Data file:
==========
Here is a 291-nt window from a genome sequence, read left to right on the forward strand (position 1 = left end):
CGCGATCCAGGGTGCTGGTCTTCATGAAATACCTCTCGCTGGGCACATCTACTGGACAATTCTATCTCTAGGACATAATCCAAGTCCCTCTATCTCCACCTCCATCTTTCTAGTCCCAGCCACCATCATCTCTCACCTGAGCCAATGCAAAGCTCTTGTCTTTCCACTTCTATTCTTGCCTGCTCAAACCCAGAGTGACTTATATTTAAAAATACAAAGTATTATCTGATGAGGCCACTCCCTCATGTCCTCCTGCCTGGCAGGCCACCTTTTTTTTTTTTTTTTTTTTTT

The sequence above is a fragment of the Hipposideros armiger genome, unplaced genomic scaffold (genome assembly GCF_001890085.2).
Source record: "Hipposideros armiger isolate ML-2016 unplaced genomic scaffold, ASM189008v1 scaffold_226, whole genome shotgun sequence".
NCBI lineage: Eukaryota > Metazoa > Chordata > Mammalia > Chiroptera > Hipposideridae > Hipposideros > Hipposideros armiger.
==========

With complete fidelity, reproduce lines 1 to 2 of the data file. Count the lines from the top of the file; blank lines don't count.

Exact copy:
Here is a 291-nt window from a genome sequence, read left to right on the forward strand (position 1 = left end):
CGCGATCCAGGGTGCTGGTCTTCATGAAATACCTCTCGCTGGGCACATCTACTGGACAATTCTATCTCTAGGACATAATCCAAGTCCCTCTATCTCCACCTCCATCTTTCTAGTCCCAGCCACCATCATCTCTCACCTGAGCCAATGCAAAGCTCTTGTCTTTCCACTTCTATTCTTGCCTGCTCAAACCCAGAGTGACTTATATTTAAAAATACAAAGTATTATCTGATGAGGCCACTCCCTCATGTCCTCCTGCCTGGCAGGCCACCTTTTTTTTTTTTTTTTTTTTTT